Descriptive, kinematic, and dynamic analysis of geologic structures; field identification of geological structures; types of deformation and related structures. Plate tectonics and relationship to the tectonic stresses affecting the earth. Detailed description of thrusts systems and associated structures. Strike-slip faults and second order wrench structures. Extensional tectonics and continental rifts. Structural characteristics of continental rifts and the relationship between individual normal faults. Transfer zones between individual normal faults and between half grabens. Structural inversion.

 

EASC 331:     Computer Applications in the Earth Sciences

Introduction to the basics of computer applications in the earth sciences. Introduction and use of various earth science related modeling and analytical programmes

 

EASC 332:     Introduction to Petroleum Geology

This course provides an overview of the importance of energy in our lives, the very significant role that fossil fuels like petroleum and coal have in supplying this energy, the environmental effects of producing, transporting, refining, using and burning these fuels, how petroleum is found and how wells are drilled to produce it, the conditions in nature required for petroleum formation and trapping, and the role that geologists and geophysicists have in petroleum exploration and production. Course details: concepts, terms, and history of petroleum and energy use in Ghana and the world; reservoir rocks and their fluids; drilling and logging of a well; the subsurface environment of sedimentary basins; generation and migration of petroleum; traps and seals.

 

EASC 333:     Environmental Impact Assessment

Evolution of Environmental Impact Assessment (EIA) processes, the concept of sustainable development, national legislation on the environment and the EIA process. Identification and assessment of environmental impacts of development and their implication on overall decision-making process. Tools of impact assessment and mitigation: scooping studies, demographic, climatic, health, and ecological, social, economic impact assessment. Environmental management systems: environmental auditing and reporting. Land disturbance and reclamation, project decommissioning and. Case studies in mining and other geology environmental management.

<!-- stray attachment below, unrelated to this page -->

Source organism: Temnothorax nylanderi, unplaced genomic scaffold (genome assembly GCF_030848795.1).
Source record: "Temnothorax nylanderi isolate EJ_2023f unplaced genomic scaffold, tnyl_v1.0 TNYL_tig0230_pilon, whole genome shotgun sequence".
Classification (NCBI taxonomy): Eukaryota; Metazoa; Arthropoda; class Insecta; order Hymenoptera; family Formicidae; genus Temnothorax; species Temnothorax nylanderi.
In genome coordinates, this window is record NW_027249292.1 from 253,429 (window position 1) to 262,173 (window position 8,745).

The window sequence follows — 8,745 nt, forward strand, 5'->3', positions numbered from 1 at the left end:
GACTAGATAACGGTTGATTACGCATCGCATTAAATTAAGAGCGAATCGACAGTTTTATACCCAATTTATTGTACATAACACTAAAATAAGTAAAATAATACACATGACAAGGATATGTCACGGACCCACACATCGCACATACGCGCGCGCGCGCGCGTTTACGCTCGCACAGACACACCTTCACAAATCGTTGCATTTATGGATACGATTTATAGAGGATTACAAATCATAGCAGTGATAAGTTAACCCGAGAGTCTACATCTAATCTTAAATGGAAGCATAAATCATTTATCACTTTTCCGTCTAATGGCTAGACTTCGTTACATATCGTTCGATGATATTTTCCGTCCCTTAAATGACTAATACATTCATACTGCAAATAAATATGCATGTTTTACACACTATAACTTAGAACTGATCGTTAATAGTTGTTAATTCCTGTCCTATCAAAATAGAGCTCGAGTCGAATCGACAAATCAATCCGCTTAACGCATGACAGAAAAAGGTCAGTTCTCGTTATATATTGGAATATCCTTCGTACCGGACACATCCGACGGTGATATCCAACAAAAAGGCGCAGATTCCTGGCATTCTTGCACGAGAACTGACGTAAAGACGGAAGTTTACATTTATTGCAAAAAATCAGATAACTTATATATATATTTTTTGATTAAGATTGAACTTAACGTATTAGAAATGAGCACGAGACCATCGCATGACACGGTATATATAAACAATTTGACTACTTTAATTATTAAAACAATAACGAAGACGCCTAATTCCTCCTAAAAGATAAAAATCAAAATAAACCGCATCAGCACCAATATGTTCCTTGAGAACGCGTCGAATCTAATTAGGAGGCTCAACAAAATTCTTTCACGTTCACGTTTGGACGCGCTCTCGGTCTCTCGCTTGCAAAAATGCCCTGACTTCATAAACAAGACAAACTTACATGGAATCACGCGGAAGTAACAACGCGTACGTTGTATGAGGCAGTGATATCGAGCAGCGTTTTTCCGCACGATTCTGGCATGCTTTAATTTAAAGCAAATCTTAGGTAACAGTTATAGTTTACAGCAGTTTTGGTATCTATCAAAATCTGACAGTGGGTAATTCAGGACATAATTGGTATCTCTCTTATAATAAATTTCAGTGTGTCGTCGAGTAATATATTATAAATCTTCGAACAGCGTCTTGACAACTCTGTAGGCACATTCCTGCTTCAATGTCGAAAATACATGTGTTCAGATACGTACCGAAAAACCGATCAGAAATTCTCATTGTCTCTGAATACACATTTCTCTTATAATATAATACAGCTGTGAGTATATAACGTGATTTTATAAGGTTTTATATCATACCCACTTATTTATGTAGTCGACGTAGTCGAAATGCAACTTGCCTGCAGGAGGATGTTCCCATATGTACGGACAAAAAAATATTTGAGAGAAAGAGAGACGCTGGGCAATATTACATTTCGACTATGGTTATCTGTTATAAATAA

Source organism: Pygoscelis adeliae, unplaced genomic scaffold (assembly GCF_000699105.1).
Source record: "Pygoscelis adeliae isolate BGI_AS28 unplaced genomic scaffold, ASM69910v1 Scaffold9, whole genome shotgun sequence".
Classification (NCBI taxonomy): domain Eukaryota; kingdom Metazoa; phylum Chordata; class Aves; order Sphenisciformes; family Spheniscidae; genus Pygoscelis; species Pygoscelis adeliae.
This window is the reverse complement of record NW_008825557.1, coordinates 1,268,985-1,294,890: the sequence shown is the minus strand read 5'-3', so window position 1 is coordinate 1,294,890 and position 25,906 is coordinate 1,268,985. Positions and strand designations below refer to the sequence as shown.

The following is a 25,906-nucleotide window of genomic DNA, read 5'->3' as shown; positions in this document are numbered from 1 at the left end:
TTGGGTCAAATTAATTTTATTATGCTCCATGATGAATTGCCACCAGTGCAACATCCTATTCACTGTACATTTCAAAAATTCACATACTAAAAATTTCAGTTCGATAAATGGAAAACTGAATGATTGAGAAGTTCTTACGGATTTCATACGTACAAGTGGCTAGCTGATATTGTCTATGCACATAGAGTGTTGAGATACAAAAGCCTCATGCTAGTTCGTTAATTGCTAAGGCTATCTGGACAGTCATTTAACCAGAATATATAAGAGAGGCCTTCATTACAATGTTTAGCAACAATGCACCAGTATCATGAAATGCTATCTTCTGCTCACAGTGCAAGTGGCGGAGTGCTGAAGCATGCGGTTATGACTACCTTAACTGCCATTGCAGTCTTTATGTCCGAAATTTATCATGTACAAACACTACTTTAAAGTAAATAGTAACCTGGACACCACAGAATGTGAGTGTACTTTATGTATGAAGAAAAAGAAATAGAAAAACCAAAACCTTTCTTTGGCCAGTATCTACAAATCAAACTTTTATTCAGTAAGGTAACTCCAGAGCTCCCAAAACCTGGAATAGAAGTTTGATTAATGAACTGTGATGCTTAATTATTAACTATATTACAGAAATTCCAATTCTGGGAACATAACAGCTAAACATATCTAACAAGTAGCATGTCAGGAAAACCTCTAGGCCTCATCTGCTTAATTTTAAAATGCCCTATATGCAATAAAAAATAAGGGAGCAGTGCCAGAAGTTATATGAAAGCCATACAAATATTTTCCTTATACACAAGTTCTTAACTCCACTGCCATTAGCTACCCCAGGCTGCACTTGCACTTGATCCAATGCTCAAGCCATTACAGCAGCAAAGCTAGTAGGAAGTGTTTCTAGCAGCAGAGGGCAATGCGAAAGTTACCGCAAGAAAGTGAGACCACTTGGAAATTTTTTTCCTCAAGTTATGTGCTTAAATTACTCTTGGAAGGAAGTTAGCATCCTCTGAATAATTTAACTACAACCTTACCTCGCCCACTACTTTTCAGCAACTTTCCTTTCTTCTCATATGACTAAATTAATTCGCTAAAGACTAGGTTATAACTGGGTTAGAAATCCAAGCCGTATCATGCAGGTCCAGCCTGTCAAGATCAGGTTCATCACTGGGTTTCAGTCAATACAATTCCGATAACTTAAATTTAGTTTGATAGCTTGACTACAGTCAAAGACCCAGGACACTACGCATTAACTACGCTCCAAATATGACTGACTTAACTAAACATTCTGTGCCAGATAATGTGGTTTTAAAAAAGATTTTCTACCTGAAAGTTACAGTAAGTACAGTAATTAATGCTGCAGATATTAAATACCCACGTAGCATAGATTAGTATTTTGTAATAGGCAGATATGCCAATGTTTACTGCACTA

EASC 334:        Organic Geochemistry

This course focuses on organic carbon geochemistry and its use to solve problems of geological and environmental relevance. The subjects treated include organic carbon in space, the global carbon cycle, chemical composition of biogenic matter, sedimentology of organic matter, organic matter diagenesis, molecular fossils, geopolymers, generation and composition of fossil fuels, environmental organic geochemistry, and carbon stable isotope geochemistry.

 

 

 

EASC 335:     Applied Geophysics 

This course is a study of geophysical techniques applied to solving geoscience problems in resource exploration and development, natural hazards, and pollution control. The course is intended to be a practical, hands-on, field-oriented course on the applications of geophysics to these problems. For each topic, the development will proceed from basic principles (theory) through methodology and applications, to case studies. Applications will be emphasized; theory will be kept to essentials. The basic principles and operational procedures of each method will be presented, along with discussions of where the method is and is not applicable. Case studies will be included to illustrate applications.

 

EASC 336:     Mineral Economics

This course provides an understanding of the broad aspects of the mineral industry, ore reserve classification and estimation, and project evaluation criteria. The course covers the following: uniqueness of the mining sector investment, mine taxation, ore reserve estimation, valuation, mineral projects evaluation and selection criteria, introduction to Ghana’s mineral policy, and environmental considerations in mining sector management.

 

EASC 338:     Earthquake Seismology and Disaster Risk Reduction

Lectures covers the following: earthquake seismology, earthquake mechanics, wave propagation, earth structure, instrumentation, interpretation of seismograms, focal mechanisms, faults, paleoseismology, seismotectonics, earthquake locations and magnitudes, etc. Earthquake hazard assessment including use of fault and earthquake history, strong ground motion, attenuation, and related information. Laboratory work will focus on the interpretation and analyses of digital earthquake data using digital and analog seismograms, analyses of local earthquake data on a workstation, plotting and interpretation of earthquake record sections, interpretation of paper record seismograms, and spectral analyses of strong ground motion records and probabilistic risk assessment.

 

EASC 321:     Environmental Pollution     

Definition of pollution; major categories and sources of air pollution; anthropogenic impacts. Dangers of some air and water pollutants, dangers of stratospheric ozone depletion and radon in indoor air; Types and effects of water pollution; Detecting pollution; Thermal pollution and thermal shocks; Damages of air pollution on human health, vegetation and building materials, control and monitoring of pollution; Acid rain and deposition; Air pollution control; Measurement of Air and Water pollution; Air and Water pollutant standards index from EPA and WHO. Status of water quality in developed and developing countries; Groundwater problems and ways to protect this resource; Human waste disposal.